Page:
October 14th, 2010

I am making some improvements to a property I recently purchased. First on the agenda is to re-vamp the 1970’s style bathroom and bring it up to date. It’s a small room and the current arrangement has the wash basin partly overhanging the bath which prevents the use of a shower screen or shower curtain. The basic plan is to install a slightly smaller than standard wash hand basin, a short 1500 mill bath with shower mixer (installed the opposite way round) and a new close coupled toilet. The plan is to connect to the existing wastes to prevent changes to the outside of the building for which permission is required from the freeholder.

I prepared a room plan and identified the dimensional sizes of the items to be purchased. Then as I expect most people do, I trawled the internet to identify potential suppliers and the best prices. Personally, I find this somewhat frustrating as just about all the sites wanted to route me through a showroom type of approach where I could select a bathroom suite according to style. I could not find a full suite to the required sizes from one manufacturer but after a couple of hours was satisfied that I had identified a list of best prices for the various items, and from several suppliers.

The property we are renovating is currently unoccupied, so delivery was a fairly critical issue for us. We also wanted to purchase a new washing machine and hoped to get all the required items delivered pretty well at the same time. This proved to be a nightmare. Having identified the washing machine we wanted, we approached three local superstore type retailers. Two didn’t have the model in stock and could only tell us when they would have stock in vague terms “this week or next depending on supplier” the third was re-building the store and had the machines stranded on the top deck but no stairs.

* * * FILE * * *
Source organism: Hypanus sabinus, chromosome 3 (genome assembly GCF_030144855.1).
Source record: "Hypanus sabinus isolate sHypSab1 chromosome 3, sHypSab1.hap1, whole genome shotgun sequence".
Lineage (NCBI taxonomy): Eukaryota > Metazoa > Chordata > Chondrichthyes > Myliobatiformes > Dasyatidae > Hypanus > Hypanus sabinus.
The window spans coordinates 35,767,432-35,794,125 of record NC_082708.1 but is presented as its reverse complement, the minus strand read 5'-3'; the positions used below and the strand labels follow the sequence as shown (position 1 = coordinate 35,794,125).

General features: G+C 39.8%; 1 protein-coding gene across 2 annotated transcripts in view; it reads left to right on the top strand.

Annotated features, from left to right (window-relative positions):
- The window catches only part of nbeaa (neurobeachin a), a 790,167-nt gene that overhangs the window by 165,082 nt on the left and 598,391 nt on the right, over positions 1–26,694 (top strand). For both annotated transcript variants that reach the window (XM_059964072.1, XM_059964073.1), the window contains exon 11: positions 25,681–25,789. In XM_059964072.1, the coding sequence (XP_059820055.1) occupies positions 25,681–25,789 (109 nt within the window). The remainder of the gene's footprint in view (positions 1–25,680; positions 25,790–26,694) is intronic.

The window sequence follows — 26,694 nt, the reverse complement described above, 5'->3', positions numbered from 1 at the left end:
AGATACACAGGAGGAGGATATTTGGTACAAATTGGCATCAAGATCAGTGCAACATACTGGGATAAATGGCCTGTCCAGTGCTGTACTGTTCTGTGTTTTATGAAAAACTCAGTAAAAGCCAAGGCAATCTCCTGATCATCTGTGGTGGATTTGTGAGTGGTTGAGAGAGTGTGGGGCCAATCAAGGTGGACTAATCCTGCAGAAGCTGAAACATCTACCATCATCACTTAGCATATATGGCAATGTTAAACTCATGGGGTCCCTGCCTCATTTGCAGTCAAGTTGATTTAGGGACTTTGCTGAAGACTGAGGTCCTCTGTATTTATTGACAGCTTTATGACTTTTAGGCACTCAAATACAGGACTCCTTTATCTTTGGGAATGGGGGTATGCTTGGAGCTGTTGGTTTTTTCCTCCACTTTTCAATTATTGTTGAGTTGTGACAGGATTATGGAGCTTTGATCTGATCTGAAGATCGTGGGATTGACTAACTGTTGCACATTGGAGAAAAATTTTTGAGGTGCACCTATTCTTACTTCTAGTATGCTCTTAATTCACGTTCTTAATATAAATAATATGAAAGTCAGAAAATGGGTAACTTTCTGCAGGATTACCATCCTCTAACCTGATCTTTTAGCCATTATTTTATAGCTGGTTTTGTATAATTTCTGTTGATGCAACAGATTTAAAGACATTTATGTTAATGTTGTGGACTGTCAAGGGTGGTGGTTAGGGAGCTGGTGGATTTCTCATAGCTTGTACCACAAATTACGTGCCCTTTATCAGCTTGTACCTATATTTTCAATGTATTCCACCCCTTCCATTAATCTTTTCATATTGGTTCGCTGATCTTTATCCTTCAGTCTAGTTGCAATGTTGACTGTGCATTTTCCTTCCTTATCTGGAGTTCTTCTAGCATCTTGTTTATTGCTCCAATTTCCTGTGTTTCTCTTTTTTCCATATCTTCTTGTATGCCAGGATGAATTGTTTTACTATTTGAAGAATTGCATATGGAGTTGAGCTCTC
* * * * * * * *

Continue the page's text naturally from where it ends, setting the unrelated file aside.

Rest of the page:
We decided to order the bathroom stuff. I suggested to my wife that we pop in to the local plumbers merchant and see if they can help us especially as it was on the way home. I thought, they probably won’t be able to match the on-line prices but we should support our local businesses if we can. This proved to be a truly inspired decision. The showroom assistant was extremely helpful and took my list of requirements, identified all the items we needed and costed them within a few minutes. She showed me a complete breakdown of prices. The toilet was dearer but the hand basin cheaper. The bath was comparable but also included a bath panel. I was pleasantly surprised and so said, “OK we’ll go ahead” “I’ll order them now”, she said “and they will all be here on Monday, when do you want delivery?” “I don’t know” I stuttered embarrassingly, “you see it depends on when our washing machine supplier says they will deliver my order”. “No problem take my phone number and ring me when you know. I’ll hang on to the items until you want them. Just phone me in the evening before. I’ll get the boys to load up the van and we’ll bring them straight round.”

We went back to the internet, we found the washing machine on-line at competitive price but the retailer could only deliver Wednesdays sometime between 7.30am and 8.00pm. They could be more precise but not until the evening of the day before.

It was no problem to our local plumbers merchant. We called them up the evening before the washing machine was due and we had all the items required delivered on-time, up 3 flights of stairs and within 30 minutes of the washing machine.

I have to say the service and helpfulness was fantastic. A marked contrast to that offered by the large national superstores and on-line retailers who seem unable to tell you when they can have the items in stock and are inflexible when it comes to deliveries.

Only this morning on the BBC Breakfast was a feature about delivery services (or rather lack of services) from some retailers and how to get recompense for failed services. Fortunately I haven’t had this problem but I did learn a few lessons.

  • You are far more likely to get personal service and caring attitude from your local merchant that a national chain or the internet, because they want your business.
  • Your local merchant is often just as competitive.